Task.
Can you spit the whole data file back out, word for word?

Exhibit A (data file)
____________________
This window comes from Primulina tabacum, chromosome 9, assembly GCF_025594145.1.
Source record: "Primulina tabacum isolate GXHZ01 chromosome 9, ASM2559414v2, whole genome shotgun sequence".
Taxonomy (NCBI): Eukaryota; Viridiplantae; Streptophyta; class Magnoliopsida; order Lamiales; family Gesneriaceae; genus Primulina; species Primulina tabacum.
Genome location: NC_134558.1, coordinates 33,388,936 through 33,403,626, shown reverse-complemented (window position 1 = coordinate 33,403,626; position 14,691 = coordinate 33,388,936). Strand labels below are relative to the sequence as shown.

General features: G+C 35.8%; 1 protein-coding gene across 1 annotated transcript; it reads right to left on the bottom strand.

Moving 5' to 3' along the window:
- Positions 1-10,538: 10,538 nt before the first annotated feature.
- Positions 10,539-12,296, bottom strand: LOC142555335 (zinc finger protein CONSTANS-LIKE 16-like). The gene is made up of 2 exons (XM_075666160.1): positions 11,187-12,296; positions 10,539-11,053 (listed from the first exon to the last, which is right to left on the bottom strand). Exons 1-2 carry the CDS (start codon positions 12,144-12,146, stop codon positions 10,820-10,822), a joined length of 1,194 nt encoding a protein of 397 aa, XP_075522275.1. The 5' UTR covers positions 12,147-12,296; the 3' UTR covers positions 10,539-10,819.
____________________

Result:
This window comes from Primulina tabacum, chromosome 9, assembly GCF_025594145.1.
Source record: "Primulina tabacum isolate GXHZ01 chromosome 9, ASM2559414v2, whole genome shotgun sequence".
Taxonomy (NCBI): Eukaryota; Viridiplantae; Streptophyta; class Magnoliopsida; order Lamiales; family Gesneriaceae; genus Primulina; species Primulina tabacum.
Genome location: NC_134558.1, coordinates 33,388,936 through 33,403,626, shown reverse-complemented (window position 1 = coordinate 33,403,626; position 14,691 = coordinate 33,388,936). Strand labels below are relative to the sequence as shown.

General features: G+C 35.8%; 1 protein-coding gene across 1 annotated transcript; it reads right to left on the bottom strand.

Moving 5' to 3' along the window:
- Positions 1-10,538: 10,538 nt before the first annotated feature.
- Positions 10,539-12,296, bottom strand: LOC142555335 (zinc finger protein CONSTANS-LIKE 16-like). The gene is made up of 2 exons (XM_075666160.1): positions 11,187-12,296; positions 10,539-11,053 (listed from the first exon to the last, which is right to left on the bottom strand). Exons 1-2 carry the CDS (start codon positions 12,144-12,146, stop codon positions 10,820-10,822), a joined length of 1,194 nt encoding a protein of 397 aa, XP_075522275.1. The 5' UTR covers positions 12,147-12,296; the 3' UTR covers positions 10,539-10,819.